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|May 9, 2012|
How are gender stereotypes developed in the classroom?
Teacher practices and classroom demographics can play a role in delaying the development of gender-based stereotypes and prejudices among young students, some researchers said at a recent conference. Equitable practices in co-ed classrooms can help increase the time boys and girls continue to play together and can have academic and social benefits for members of both genders, they said. Education Week (premium article access compliments of EdWeek.org) (5/9)
Helping students understand the lessons of failure
The writers of this blog post suggest ways in which educators can help students learn from failure. Daniel E. Slotnick and Katherine Schulten offer key questions to pose to students about failure, and then ask them to consider how failure may play out in particular areas such as education, sports, business, science, politics and the arts. Related activities include creating a case study, developing a timeline and compiling stories of failure that may offer lessons for the future. The New York Times (tiered subscription model)/The Learning Network blog (5/7)
Teaching profession's gender gap widens
The percentage of men in the U.S. teaching force has decreased since 2007, according to the Bureau of Labor Statistics' 2011 Current Population Survey. Experts say low pay, gender stereotypes and recent attacks on teachers could be harming recruitment. "The status of the teaching profession, I believe, weighs very heavily right now on men's decision to go into teaching," said Shaun P. Johnson, assistant professor of elementary education at Towson University in Maryland. Education Week (premium article access compliments of EdWeek.org) (5/9)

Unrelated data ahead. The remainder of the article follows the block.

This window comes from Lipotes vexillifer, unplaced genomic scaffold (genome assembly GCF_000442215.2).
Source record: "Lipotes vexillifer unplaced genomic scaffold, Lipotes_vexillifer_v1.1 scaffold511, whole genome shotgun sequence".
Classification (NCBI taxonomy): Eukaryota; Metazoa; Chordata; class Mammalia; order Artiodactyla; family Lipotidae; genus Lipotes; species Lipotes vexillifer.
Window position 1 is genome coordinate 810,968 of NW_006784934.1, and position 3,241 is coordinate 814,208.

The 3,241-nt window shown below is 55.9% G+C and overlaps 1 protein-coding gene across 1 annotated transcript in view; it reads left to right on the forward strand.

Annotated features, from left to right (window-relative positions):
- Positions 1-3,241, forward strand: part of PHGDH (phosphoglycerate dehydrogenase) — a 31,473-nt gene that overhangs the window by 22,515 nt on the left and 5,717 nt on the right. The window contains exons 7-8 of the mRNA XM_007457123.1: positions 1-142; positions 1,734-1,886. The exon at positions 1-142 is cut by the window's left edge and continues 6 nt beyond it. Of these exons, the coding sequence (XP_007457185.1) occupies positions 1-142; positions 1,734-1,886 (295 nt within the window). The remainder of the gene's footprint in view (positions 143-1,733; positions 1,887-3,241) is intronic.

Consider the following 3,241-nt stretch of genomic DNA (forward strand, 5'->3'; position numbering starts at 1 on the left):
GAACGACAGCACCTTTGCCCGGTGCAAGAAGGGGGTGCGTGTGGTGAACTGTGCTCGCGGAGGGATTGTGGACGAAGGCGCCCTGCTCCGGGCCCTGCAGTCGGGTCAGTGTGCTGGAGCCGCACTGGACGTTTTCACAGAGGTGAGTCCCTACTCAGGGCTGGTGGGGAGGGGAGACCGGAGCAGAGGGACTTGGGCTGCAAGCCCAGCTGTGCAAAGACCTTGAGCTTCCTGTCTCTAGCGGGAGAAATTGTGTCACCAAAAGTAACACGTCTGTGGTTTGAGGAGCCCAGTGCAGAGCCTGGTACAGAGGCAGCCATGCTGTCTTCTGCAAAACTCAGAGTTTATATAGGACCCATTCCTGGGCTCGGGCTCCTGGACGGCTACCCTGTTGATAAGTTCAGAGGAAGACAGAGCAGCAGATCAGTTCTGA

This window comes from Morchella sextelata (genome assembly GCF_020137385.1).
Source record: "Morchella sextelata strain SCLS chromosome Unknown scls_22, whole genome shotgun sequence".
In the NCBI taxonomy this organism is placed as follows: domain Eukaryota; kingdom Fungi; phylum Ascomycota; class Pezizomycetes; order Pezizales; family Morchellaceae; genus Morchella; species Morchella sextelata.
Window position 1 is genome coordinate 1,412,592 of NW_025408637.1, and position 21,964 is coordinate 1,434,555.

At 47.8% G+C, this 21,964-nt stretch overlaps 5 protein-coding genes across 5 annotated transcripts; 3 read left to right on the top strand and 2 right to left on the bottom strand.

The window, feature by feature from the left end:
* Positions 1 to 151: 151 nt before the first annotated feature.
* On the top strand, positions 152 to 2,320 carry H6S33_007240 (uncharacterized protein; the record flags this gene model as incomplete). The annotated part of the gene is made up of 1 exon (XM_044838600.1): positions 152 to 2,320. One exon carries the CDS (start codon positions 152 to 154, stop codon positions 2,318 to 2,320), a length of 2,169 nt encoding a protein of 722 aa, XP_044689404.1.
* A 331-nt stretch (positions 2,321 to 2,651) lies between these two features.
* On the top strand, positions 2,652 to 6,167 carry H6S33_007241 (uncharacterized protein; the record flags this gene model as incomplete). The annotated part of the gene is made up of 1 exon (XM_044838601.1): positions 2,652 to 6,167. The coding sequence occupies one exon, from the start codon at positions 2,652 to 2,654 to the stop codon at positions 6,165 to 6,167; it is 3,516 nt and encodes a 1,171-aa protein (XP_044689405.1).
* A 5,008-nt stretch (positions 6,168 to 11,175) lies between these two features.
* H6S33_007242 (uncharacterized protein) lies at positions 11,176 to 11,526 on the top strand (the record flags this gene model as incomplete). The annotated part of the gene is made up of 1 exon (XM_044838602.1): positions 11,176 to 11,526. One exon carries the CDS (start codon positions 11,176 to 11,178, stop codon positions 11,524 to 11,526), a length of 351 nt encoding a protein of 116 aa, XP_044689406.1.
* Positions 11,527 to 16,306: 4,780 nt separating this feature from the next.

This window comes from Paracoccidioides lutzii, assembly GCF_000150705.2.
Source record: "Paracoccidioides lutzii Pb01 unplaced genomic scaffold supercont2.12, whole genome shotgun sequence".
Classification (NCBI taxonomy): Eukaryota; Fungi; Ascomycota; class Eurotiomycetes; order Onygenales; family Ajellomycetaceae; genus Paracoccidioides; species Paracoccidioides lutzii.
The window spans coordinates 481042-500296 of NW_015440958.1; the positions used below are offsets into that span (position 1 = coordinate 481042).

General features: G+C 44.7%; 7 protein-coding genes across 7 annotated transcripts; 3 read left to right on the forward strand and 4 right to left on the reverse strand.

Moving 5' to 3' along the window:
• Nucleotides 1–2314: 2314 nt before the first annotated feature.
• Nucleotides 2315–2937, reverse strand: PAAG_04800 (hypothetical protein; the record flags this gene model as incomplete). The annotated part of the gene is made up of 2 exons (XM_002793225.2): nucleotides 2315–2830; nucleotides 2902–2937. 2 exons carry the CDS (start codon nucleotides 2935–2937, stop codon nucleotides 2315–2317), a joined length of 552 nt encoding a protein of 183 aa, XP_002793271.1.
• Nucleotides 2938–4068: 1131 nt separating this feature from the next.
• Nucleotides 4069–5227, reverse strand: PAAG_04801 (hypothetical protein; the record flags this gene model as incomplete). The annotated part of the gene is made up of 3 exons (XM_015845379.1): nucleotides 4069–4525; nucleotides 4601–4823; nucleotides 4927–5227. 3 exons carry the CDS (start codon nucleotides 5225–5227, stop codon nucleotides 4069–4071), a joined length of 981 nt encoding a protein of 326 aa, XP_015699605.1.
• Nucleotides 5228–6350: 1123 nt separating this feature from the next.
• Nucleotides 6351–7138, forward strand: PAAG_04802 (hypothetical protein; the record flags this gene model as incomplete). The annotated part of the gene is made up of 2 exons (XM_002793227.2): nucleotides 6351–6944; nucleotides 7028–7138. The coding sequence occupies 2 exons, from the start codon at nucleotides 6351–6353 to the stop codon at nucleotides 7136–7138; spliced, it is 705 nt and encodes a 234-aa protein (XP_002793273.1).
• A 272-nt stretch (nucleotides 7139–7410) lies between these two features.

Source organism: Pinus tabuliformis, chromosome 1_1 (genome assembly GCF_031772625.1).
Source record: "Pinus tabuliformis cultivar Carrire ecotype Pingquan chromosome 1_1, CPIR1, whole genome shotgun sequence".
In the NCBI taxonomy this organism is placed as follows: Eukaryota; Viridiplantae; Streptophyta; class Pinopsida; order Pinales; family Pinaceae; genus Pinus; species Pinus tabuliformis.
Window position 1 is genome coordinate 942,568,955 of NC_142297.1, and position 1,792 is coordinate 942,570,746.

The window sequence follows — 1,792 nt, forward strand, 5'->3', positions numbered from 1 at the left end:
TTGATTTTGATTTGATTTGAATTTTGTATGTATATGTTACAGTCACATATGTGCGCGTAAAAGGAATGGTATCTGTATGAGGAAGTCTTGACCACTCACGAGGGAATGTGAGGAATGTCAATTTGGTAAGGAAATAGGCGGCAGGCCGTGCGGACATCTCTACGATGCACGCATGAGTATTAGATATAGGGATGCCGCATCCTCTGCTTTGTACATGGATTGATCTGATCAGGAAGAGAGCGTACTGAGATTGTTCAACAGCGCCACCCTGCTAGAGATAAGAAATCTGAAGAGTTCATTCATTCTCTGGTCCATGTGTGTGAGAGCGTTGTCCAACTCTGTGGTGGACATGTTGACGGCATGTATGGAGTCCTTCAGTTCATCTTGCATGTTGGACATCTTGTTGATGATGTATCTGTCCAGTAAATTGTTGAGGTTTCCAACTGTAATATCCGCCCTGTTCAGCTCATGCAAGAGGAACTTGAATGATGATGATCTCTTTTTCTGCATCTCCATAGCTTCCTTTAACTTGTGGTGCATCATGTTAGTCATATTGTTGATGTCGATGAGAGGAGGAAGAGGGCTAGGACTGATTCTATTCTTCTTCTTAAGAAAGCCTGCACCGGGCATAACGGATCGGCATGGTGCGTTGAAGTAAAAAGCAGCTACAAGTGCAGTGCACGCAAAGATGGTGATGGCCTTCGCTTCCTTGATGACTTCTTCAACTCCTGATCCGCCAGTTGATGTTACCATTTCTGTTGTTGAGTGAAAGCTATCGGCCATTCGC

A tribute: How do you spell T-E-A-C-H-E-R?
In honor of Teacher Appreciation Week, education blogger Lisa M. Dabbs shares in this post some reflections on the teachers who have given their time and helped to inspire her along the way. In doing so, she calls attention to qualities -- trusting, enthusiastic, amazing, charismatic, hopeful, extraordinary and resonating -- that together "spell" a great educator. Edutopia.org/Lisa M. Dabbs' blog (5/7)
Are iPads helping or harming young students?
Some educators say iPad tablet computers and other mobile technology aid the learning of students as young as those in kindergarten. Other teachers maintain that introducing technology to such students can be harmful. As the technology trend continues, one education consultant says proper communication and strategies must be in place to ensure successful use of the iPad and other mobile devices. GovTech.com (5/7)
N.C. district encourages students to bring devices to school
A North Carolina school district is attempting to create a collegiate feel on its campuses by encouraging students to bring their own technology devices to school. The new policy allows students to use their own laptops, tablet computers and smartphones with the district's wireless Internet connection, and teaches them to be responsible technology users. It also allows the district to overcome funding gaps that prohibit it from providing enough devices for all students. The Fayetteville Observer (N.C.) (5/8)
Budget constraints to affect summer-school programs